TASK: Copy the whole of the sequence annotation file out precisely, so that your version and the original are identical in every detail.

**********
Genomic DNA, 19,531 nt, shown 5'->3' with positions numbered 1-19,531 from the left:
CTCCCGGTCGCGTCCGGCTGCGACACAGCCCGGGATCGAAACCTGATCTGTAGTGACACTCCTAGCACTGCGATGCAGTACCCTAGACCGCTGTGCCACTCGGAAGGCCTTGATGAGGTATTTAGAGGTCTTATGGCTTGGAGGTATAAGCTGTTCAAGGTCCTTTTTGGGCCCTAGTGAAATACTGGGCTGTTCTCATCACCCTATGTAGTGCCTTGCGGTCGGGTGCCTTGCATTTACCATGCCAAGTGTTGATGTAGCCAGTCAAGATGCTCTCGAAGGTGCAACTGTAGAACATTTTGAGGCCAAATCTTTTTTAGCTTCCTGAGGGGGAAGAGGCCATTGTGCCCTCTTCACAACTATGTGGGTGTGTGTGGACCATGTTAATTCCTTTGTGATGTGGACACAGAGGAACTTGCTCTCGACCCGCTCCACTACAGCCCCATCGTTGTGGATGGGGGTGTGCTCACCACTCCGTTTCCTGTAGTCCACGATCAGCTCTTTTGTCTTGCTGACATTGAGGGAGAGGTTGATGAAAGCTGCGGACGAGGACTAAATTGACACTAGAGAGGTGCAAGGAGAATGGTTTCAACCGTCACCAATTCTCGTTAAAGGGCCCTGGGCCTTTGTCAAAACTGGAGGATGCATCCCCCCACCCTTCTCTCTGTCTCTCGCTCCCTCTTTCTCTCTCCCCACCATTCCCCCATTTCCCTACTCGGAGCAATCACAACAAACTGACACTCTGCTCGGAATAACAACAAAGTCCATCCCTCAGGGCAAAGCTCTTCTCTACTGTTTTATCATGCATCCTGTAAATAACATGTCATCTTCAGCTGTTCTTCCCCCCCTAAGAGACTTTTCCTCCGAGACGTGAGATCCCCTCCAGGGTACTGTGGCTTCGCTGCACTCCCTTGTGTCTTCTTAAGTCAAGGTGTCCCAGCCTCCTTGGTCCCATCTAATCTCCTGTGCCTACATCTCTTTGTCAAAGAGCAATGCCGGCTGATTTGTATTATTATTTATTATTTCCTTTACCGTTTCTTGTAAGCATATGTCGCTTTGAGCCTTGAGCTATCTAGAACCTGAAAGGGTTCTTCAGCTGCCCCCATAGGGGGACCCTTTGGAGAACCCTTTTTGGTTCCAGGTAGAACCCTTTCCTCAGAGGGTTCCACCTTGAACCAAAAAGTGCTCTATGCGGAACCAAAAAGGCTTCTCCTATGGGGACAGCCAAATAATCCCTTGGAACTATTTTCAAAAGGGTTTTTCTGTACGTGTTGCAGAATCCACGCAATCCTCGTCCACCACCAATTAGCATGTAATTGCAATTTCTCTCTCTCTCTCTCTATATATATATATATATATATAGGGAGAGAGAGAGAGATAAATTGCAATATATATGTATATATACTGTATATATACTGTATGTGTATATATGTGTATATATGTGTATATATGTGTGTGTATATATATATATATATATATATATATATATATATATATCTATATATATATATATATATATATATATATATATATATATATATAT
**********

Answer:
Genomic DNA, 19,531 nt, shown 5'->3' with positions numbered 1-19,531 from the left:
CTCCCGGTCGCGTCCGGCTGCGACACAGCCCGGGATCGAAACCTGATCTGTAGTGACACTCCTAGCACTGCGATGCAGTACCCTAGACCGCTGTGCCACTCGGAAGGCCTTGATGAGGTATTTAGAGGTCTTATGGCTTGGAGGTATAAGCTGTTCAAGGTCCTTTTTGGGCCCTAGTGAAATACTGGGCTGTTCTCATCACCCTATGTAGTGCCTTGCGGTCGGGTGCCTTGCATTTACCATGCCAAGTGTTGATGTAGCCAGTCAAGATGCTCTCGAAGGTGCAACTGTAGAACATTTTGAGGCCAAATCTTTTTTAGCTTCCTGAGGGGGAAGAGGCCATTGTGCCCTCTTCACAACTATGTGGGTGTGTGTGGACCATGTTAATTCCTTTGTGATGTGGACACAGAGGAACTTGCTCTCGACCCGCTCCACTACAGCCCCATCGTTGTGGATGGGGGTGTGCTCACCACTCCGTTTCCTGTAGTCCACGATCAGCTCTTTTGTCTTGCTGACATTGAGGGAGAGGTTGATGAAAGCTGCGGACGAGGACTAAATTGACACTAGAGAGGTGCAAGGAGAATGGTTTCAACCGTCACCAATTCTCGTTAAAGGGCCCTGGGCCTTTGTCAAAACTGGAGGATGCATCCCCCCACCCTTCTCTCTGTCTCTCGCTCCCTCTTTCTCTCTCCCCACCATTCCCCCATTTCCCTACTCGGAGCAATCACAACAAACTGACACTCTGCTCGGAATAACAACAAAGTCCATCCCTCAGGGCAAAGCTCTTCTCTACTGTTTTATCATGCATCCTGTAAATAACATGTCATCTTCAGCTGTTCTTCCCCCCCTAAGAGACTTTTCCTCCGAGACGTGAGATCCCCTCCAGGGTACTGTGGCTTCGCTGCACTCCCTTGTGTCTTCTTAAGTCAAGGTGTCCCAGCCTCCTTGGTCCCATCTAATCTCCTGTGCCTACATCTCTTTGTCAAAGAGCAATGCCGGCTGATTTGTATTATTATTTATTATTTCCTTTACCGTTTCTTGTAAGCATATGTCGCTTTGAGCCTTGAGCTATCTAGAACCTGAAAGGGTTCTTCAGCTGCCCCCATAGGGGGACCCTTTGGAGAACCCTTTTTGGTTCCAGGTAGAACCCTTTCCTCAGAGGGTTCCACCTTGAACCAAAAAGTGCTCTATGCGGAACCAAAAAGGCTTCTCCTATGGGGACAGCCAAATAATCCCTTGGAACTATTTTCAAAAGGGTTTTTCTGTACGTGTTGCAGAATCCACGCAATCCTCGTCCACCACCAATTAGCATGTAATTGCAATTTCTCTCTCTCTCTCTCTATATATATATATATATATATAGGGAGAGAGAGAGAGATAAATTGCAATATATATGTATATATACTGTATATATACTGTATGTGTATATATGTGTATATATGTGTATATATGTGTGTGTATATATATATATATATATATATATATATATATATATATCTATATATATATATATATATATATATATATATATATATATATATAT